Angelides Denounces Bid to Buy PacifiCare

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Times Staff Writer

State Treasurer Phil Angelides and the California Medical Assn. on Thursday criticized the proposed purchase of Cypress-based insurer PacifiCare Health Systems Inc., calling $315 million in payouts to top executives excessive.

One day before a Sacramento public hearing on the proposed $8.1-billion deal with Minnetonka, Minn.-based UnitedHealth Group Inc., Angelides also asked the administration of Gov. Arnold Schwarzenegger and the state’s two big public employee pension systems to use their clout as investors in both companies to oppose the deal if the payments were not rescinded.

“There is simply no justification for these excessive payouts -- which will go to the very same HMO executives who engineered this merger,” Angelides said in a letter to Schwarzenegger.


In addition to Angelides, who is running for governor, some large institutional investors contacted Thursday said they were concerned about the executive payments, calling them detrimental to shareholders.

And the California Medical Assn., which represents the state’s doctors, issued a statement Thursday that reiterated its criticism of the deal. The group asked for a “careful examination of the fairness” of the proposed executive compensation.

“Once again, we see another mega-merger before us where the emphasis appears to be on profits on Wall Street instead of healthcare on Main Street,” association Chief Executive Jack Lewin said.

In government filings after the deal was announced in July, PacifiCare said its top executives would earn nearly $230 million if it was acquired by UnitedHealth by Feb. 1, with most of that money coming through accelerated vesting of now-lucrative stock options granted by the company. About $85 million more would come in the form of cash and other bonuses to get executives to remain with the combined company.

PacifiCare executives contend that the compensation is well within industry standards.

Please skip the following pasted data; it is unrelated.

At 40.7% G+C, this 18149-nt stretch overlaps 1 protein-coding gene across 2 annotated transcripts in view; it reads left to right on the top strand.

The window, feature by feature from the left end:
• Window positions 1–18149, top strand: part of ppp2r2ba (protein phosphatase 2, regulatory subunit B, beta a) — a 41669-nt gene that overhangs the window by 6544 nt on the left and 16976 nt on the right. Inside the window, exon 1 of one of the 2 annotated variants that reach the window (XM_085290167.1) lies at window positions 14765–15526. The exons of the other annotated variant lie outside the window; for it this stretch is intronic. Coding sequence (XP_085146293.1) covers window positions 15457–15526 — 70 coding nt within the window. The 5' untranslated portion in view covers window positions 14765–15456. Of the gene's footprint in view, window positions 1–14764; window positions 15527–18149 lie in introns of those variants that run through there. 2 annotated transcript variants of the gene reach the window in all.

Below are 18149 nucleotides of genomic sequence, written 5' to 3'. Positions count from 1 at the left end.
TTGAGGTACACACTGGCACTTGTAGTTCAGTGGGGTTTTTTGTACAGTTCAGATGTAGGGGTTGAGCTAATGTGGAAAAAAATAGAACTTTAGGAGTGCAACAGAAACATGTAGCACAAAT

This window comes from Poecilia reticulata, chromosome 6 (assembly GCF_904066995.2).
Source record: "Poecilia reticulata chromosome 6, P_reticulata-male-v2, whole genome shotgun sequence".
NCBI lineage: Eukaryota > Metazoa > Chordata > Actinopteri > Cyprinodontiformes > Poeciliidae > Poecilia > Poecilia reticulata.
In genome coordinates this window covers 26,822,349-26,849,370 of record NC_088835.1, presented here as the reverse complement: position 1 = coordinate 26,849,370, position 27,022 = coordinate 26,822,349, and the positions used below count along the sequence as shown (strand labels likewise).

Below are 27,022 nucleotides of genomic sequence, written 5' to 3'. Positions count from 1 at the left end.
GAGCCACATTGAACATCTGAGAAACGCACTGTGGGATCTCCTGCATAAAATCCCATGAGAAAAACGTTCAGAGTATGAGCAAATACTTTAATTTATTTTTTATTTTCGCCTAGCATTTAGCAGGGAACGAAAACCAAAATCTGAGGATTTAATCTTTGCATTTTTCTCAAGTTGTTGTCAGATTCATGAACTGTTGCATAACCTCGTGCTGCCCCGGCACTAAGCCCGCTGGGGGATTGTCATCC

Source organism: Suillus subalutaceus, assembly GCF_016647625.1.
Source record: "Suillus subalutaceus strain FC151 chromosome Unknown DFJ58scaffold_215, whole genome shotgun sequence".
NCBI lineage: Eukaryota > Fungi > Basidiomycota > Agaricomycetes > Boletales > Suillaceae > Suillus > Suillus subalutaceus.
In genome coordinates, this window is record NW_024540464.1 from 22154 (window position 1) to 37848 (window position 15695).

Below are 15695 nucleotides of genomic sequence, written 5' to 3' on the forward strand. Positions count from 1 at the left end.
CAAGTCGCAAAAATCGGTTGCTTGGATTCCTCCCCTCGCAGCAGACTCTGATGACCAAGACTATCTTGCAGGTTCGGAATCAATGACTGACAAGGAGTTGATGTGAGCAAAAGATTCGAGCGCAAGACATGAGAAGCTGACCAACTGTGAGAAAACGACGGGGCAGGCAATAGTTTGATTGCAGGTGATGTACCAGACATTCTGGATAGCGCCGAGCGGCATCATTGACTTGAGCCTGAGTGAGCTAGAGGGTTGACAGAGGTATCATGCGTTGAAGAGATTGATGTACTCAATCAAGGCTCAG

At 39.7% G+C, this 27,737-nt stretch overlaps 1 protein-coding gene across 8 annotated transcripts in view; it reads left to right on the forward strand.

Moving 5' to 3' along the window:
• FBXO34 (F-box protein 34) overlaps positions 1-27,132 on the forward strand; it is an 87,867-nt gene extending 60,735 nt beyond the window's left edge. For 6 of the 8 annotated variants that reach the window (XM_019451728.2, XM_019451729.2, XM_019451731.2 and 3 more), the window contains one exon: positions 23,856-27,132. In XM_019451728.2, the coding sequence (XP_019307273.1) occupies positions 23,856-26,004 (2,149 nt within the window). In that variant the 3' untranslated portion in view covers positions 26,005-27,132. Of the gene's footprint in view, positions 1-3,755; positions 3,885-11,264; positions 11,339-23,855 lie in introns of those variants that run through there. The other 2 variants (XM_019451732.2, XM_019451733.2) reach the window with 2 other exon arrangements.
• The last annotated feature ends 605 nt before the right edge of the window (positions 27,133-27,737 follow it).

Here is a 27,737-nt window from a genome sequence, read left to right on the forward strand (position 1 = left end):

“The majority of these stock options would vest with or without the merger,” company spokesman Tyler Mason said. “This is compensation awarded to people who turned this company around.”

PacifiCare has pointed out that Chief Executive Howard Phanstiel is not getting a “change-of-control” bonus that executives received in last year’s much-criticized acquisition of Thousand Oaks-based WellPoint Health Networks Inc. by Indianapolis-based Anthem Inc.


The company also has said Phanstiel’s compensation is mostly from stock options he was granted for helping to turn around the company, which was close to filing for bankruptcy protection when he was hired.

But Angelides argues that the deal should not allow PacifiCare executives to exercise their stock options any sooner than they would have been able to without the acquisition. He also contends that any bonuses should be tied to long-term performance of the combined company.

Angelides, who built a personal fortune as a developer, has some allies among labor-oriented institutional investors and advocates of corporate governance reform.

“It’s double-dipping,” said Richard Ferlauto, director of pension and benefit policy for the American Federation of State, County and Municipal Employees.

“These are the payouts that Wall Street demands, but institutional shareholders are seeking a change. We are no longer sitting on our hands,” Ferlauto said.

The PacifiCare acquisition still has not received state regulatory or shareholder approval, and the company has yet to file its proxy with the Securities and Exchange Commission detailing final numbers.


The California Department of Managed Health Care is holding a hearing today in Sacramento to debate the deal.